Media don’t seek positive side of festival


CHATTAHOOCHEE HILLS, Ga. — Despite much of the negative news media attention directed towards the EDM — electronic dance music — scene, America’s new music festival TomorrowWorld, brought over from Belgium, turned out to be a huge success.

One of the biggest concerns with the festival was obviously drug use. After two deaths and many hospitalizations at Electric Zoo, a music festival held in New York, many news media outlets directed even more negative attention to the rave scene and music festivals.

Sisters Miriam and Olivia Nervo, better known as NERVO, play their set at TomorrowWorld on Sept. 28 (Photo by Melissa Mallin).

Sisters Miriam and Olivia Nervo, better known as NERVO, play their set at TomorrowWorld on Sept. 28 (Photo by Melissa Mallin).

We’ve all heard about those unfortunate souls who have gone to a music festival such as Electric Zoo, EDC, and Ultra, and have overdosed and died or have been  hospitalized in critical condition.

So how did TomorrowWorld, held in Chattahoochee Hills, Ga., near Atlanta, eliminate such atrocities?

To start, the festival raised its age limit to 21-plus. There were no tickets. Festival-goers received bracelets, which had to be activated in order to enter. IDs were closely checked and scanned and bags were eagerly examined. Police also walked dogs around the premises to try and sniff out illicit substances.

Precautions were taken and once fans entered the festival they disappeared into a confounded world of music and love. Investigative journalists from MSNBC bought tickets and joined the festival in an investigation to find out just how easy it was to get drugs and find “Molly.” They found many fans openly walked around offering it and many others looking to find it.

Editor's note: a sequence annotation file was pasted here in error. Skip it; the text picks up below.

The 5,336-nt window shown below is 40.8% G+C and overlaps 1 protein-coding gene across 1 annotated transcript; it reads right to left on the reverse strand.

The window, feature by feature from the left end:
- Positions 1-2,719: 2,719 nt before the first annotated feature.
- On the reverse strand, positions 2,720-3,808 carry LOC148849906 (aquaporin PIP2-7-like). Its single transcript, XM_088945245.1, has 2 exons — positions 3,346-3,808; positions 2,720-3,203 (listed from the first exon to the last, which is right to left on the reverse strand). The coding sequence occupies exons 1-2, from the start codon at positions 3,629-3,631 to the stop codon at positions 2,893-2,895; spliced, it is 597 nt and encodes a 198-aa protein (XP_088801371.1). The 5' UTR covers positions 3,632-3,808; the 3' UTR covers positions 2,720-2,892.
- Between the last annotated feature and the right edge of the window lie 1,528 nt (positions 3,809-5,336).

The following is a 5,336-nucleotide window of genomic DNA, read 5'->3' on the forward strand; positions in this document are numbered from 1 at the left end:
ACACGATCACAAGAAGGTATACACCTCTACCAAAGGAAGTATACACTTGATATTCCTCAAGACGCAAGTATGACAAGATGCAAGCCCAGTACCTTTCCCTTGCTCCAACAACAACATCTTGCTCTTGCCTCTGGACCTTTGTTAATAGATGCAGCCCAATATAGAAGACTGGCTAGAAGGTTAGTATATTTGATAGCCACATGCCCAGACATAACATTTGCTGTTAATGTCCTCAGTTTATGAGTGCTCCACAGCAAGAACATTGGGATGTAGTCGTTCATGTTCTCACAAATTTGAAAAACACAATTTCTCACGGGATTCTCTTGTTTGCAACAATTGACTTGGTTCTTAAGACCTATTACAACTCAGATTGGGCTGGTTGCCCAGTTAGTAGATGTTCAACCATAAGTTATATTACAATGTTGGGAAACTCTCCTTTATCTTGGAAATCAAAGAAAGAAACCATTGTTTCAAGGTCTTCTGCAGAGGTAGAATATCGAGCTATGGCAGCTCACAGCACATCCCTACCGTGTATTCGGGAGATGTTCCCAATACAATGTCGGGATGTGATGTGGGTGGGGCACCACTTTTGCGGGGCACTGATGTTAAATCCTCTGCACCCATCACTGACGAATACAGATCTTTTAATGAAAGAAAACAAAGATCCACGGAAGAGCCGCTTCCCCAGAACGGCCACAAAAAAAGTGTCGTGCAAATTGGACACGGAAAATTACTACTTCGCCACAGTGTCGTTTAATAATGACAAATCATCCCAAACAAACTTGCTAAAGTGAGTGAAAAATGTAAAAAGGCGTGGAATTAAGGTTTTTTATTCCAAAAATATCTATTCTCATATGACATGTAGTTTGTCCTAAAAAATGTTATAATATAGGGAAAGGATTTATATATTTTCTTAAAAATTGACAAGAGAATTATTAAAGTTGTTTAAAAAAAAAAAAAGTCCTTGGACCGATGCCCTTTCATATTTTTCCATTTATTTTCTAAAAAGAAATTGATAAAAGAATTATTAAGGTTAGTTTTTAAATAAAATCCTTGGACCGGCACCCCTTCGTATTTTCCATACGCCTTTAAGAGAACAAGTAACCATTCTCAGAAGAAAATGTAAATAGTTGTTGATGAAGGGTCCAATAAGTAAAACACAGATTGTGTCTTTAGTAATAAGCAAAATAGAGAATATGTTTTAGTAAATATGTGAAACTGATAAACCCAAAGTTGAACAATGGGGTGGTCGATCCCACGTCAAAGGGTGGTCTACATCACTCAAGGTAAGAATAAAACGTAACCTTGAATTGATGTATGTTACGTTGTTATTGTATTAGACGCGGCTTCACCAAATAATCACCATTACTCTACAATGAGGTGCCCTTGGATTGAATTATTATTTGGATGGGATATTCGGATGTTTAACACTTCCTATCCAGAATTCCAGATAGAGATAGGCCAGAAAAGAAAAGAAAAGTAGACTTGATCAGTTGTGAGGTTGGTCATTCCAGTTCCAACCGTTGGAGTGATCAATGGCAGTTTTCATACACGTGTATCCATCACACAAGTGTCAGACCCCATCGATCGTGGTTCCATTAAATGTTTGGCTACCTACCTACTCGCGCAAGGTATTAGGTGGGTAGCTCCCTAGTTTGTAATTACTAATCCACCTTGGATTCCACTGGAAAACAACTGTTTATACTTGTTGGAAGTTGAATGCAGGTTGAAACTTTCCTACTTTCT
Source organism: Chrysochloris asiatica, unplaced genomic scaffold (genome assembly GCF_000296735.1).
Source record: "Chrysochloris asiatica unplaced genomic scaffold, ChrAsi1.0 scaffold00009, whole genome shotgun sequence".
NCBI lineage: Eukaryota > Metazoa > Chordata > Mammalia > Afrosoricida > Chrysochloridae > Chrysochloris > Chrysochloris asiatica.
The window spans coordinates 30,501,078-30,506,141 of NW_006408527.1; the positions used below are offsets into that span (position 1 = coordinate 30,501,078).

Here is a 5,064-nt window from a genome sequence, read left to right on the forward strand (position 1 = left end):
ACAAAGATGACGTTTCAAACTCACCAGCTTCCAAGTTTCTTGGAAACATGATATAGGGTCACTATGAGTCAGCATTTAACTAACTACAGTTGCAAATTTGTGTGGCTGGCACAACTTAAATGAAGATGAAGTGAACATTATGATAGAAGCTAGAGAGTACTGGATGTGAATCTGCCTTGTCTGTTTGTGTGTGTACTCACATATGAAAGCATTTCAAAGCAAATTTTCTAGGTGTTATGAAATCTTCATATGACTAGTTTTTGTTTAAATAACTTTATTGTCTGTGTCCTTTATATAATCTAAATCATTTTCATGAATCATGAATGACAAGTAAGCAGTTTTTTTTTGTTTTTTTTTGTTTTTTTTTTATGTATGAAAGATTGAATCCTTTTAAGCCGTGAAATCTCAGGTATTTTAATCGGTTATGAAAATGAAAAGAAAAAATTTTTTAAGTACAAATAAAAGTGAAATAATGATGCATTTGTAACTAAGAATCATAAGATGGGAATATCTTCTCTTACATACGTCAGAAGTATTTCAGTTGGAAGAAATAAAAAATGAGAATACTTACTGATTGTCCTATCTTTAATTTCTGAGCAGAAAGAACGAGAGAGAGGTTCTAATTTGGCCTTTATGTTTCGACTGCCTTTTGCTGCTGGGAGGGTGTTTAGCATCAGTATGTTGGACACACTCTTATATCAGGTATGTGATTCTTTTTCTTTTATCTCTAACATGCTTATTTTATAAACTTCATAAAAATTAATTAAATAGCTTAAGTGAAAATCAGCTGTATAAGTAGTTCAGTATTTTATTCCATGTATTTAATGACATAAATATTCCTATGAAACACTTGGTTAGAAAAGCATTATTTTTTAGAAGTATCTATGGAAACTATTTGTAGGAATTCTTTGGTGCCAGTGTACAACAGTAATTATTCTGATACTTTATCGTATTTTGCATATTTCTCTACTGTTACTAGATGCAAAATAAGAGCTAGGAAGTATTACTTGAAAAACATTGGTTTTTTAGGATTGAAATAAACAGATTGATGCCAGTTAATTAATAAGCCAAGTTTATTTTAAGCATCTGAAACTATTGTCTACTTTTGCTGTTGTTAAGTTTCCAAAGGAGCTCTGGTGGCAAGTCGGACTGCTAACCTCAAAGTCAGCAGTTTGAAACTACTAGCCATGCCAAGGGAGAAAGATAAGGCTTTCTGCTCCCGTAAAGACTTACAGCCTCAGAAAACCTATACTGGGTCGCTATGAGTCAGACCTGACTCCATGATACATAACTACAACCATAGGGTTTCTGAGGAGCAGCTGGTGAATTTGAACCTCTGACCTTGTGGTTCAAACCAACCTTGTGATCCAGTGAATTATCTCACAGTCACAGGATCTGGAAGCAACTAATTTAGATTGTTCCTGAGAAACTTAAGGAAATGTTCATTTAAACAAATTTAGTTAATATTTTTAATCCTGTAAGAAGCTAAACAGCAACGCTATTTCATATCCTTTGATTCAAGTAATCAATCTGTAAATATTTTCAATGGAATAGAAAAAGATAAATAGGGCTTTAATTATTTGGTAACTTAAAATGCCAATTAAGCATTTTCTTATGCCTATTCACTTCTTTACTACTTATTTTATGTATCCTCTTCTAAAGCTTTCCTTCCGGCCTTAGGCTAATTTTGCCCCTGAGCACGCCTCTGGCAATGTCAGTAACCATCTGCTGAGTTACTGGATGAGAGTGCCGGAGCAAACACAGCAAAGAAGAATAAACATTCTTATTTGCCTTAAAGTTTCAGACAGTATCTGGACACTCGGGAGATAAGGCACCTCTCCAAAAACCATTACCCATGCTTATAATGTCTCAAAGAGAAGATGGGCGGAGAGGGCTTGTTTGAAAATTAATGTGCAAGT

D.J Kill Paris plays an hour long set at TomorrowWorld 2013 on Sept. 29 (Photo by Melissa Mallin).

D.J Kill Paris plays an hour long set at TomorrowWorld 2013 on Sept. 29 (Photo by Melissa Mallin).

But despite the fact that, yes, drugs are very easy to come across at a music festival, the festival was one of the most successful ones ever to  be produced in the United States.

Out of the 140,000 people from more than 100 countries that attended, there were absolutely no fights, few arrests and, most importantly, no deaths.

Fulton County Commissioner Robb Pitts praised the festival for being an absolute success. He cited both the economic impact and the good behavior of the attendees by stating that the festival had an “unimaginable” impact.

He also announced that Fulton County has agreed to an 8 to 10 year contract with the festival and it will most definitely be coming back.

You may be wondering why this is newsworthy?

After attending the festival myself, it pains me that the news media only follows EDM after a music festival and only reports on deaths and illicit drug use that openly takes place. What the media fails to recognize is that music festivals bring people of all cultures, from a variety of different backgrounds and different languages, together through music. Yes, there are drugs but not everyone uses them. In fact, most people go there sober, have a couple of beers and just rage.